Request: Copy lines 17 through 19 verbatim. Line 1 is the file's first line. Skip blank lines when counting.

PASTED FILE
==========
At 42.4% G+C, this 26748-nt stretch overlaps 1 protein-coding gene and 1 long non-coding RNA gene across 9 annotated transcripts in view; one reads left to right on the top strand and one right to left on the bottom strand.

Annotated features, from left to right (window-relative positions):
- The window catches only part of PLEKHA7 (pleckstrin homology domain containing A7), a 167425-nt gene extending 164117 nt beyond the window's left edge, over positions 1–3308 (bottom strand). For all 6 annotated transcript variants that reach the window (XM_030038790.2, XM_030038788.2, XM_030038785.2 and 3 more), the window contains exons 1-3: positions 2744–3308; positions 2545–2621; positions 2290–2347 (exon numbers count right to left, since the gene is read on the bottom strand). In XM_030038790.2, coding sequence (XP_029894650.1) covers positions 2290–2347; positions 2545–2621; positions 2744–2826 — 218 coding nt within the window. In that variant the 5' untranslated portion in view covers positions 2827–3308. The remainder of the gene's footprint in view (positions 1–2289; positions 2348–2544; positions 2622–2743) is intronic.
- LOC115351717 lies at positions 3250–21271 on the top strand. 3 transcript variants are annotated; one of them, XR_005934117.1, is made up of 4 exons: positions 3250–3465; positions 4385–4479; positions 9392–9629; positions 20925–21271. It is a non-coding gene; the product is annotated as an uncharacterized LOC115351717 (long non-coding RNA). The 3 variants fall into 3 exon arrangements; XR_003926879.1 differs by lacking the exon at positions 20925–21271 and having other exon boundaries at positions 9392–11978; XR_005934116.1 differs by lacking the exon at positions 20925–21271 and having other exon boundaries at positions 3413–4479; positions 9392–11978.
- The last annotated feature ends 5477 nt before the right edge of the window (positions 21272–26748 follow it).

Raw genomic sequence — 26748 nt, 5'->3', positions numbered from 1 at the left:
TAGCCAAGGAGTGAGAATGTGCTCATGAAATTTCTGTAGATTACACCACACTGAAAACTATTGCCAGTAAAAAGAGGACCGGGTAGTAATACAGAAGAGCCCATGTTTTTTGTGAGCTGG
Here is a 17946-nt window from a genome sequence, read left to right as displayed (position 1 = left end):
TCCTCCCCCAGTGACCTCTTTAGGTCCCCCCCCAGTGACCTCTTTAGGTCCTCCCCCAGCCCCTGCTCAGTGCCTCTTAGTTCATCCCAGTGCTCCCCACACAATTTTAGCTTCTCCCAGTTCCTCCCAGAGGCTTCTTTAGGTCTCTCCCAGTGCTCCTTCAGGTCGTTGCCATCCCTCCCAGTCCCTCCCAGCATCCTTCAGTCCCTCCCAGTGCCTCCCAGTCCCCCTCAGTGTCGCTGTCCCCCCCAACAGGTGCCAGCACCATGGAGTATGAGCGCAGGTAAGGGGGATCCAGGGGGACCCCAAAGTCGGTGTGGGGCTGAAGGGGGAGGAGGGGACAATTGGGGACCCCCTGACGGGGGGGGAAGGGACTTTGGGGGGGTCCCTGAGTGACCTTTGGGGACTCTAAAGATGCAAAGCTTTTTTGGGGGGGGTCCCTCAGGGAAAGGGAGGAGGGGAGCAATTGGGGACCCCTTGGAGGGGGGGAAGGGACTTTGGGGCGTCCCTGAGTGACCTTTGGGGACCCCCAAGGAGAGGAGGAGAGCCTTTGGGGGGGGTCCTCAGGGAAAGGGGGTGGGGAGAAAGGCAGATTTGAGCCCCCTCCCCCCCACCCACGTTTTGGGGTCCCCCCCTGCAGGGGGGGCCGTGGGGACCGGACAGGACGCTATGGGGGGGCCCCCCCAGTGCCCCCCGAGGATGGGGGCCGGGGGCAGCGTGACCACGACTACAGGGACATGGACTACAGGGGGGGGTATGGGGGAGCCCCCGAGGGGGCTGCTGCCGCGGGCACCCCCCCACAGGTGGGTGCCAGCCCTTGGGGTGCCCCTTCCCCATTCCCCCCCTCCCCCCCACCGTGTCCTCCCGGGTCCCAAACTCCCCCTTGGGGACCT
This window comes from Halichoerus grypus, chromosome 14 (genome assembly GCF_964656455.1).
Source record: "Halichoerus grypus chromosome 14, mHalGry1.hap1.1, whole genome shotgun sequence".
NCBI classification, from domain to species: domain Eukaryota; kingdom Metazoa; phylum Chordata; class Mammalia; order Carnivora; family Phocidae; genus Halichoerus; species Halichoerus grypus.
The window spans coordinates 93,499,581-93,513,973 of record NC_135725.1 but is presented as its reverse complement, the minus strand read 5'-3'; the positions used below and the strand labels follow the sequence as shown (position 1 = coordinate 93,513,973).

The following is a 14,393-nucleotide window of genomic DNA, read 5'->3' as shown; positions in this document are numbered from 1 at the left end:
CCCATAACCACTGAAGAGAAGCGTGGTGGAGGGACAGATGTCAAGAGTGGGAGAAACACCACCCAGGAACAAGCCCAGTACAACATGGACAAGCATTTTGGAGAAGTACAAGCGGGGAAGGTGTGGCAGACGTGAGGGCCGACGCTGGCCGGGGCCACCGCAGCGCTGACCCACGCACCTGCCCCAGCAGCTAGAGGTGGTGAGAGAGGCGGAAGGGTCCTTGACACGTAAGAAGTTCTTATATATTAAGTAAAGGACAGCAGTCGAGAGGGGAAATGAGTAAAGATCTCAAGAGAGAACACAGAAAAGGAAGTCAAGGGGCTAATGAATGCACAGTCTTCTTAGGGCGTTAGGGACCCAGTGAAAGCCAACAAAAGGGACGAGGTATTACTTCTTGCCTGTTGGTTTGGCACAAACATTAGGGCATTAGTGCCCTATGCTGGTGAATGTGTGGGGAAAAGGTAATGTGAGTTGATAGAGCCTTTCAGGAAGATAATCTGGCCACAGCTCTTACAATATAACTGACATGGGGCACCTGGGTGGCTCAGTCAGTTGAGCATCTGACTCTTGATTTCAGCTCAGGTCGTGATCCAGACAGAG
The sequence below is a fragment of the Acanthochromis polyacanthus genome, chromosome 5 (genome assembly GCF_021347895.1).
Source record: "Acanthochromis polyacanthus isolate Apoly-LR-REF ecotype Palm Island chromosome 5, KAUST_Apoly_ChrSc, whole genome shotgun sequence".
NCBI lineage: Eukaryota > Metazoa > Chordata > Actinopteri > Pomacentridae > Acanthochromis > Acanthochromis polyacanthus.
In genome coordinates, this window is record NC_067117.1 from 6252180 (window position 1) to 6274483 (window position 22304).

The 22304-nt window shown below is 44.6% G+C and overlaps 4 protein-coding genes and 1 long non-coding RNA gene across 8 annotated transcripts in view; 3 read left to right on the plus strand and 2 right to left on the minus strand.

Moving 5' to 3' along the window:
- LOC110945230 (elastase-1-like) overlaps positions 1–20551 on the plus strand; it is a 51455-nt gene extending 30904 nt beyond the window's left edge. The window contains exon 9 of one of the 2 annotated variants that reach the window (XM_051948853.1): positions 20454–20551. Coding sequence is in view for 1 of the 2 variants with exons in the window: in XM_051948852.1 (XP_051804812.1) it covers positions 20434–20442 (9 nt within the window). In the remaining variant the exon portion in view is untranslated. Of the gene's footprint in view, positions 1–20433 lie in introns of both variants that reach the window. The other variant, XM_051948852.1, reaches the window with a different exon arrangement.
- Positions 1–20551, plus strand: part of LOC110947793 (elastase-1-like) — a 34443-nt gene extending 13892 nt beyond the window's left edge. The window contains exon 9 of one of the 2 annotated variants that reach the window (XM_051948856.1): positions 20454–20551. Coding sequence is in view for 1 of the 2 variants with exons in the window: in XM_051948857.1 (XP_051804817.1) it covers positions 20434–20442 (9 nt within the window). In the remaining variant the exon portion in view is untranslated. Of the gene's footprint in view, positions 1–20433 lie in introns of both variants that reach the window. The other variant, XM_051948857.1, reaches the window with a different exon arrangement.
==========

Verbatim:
Source record: "Acanthochromis polyacanthus isolate Apoly-LR-REF ecotype Palm Island chromosome 5, KAUST_Apoly_ChrSc, whole genome shotgun sequence".
NCBI lineage: Eukaryota > Metazoa > Chordata > Actinopteri > Pomacentridae > Acanthochromis > Acanthochromis polyacanthus.
In genome coordinates, this window is record NC_067117.1 from 6252180 (window position 1) to 6274483 (window position 22304).